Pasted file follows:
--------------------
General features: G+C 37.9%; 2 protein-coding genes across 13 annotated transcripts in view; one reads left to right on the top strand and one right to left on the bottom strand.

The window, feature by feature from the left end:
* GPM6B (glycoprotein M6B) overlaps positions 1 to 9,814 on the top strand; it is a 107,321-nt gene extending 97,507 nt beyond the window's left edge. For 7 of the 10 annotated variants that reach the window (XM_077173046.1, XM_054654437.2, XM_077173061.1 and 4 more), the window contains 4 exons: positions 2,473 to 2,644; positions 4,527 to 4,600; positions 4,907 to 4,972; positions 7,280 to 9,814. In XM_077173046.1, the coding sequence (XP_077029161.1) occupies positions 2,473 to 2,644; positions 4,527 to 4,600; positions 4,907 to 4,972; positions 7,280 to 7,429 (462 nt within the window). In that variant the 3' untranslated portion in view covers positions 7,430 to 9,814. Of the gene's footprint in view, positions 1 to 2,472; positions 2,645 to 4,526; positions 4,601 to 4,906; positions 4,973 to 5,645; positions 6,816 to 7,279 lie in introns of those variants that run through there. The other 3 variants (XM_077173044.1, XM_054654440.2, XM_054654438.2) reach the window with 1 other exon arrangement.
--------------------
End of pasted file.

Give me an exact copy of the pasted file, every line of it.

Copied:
General features: G+C 37.9%; 2 protein-coding genes across 13 annotated transcripts in view; one reads left to right on the top strand and one right to left on the bottom strand.

The window, feature by feature from the left end:
* GPM6B (glycoprotein M6B) overlaps positions 1 to 9,814 on the top strand; it is a 107,321-nt gene extending 97,507 nt beyond the window's left edge. For 7 of the 10 annotated variants that reach the window (XM_077173046.1, XM_054654437.2, XM_077173061.1 and 4 more), the window contains 4 exons: positions 2,473 to 2,644; positions 4,527 to 4,600; positions 4,907 to 4,972; positions 7,280 to 9,814. In XM_077173046.1, the coding sequence (XP_077029161.1) occupies positions 2,473 to 2,644; positions 4,527 to 4,600; positions 4,907 to 4,972; positions 7,280 to 7,429 (462 nt within the window). In that variant the 3' untranslated portion in view covers positions 7,430 to 9,814. Of the gene's footprint in view, positions 1 to 2,472; positions 2,645 to 4,526; positions 4,601 to 4,906; positions 4,973 to 5,645; positions 6,816 to 7,279 lie in introns of those variants that run through there. The other 3 variants (XM_077173044.1, XM_054654440.2, XM_054654438.2) reach the window with 1 other exon arrangement.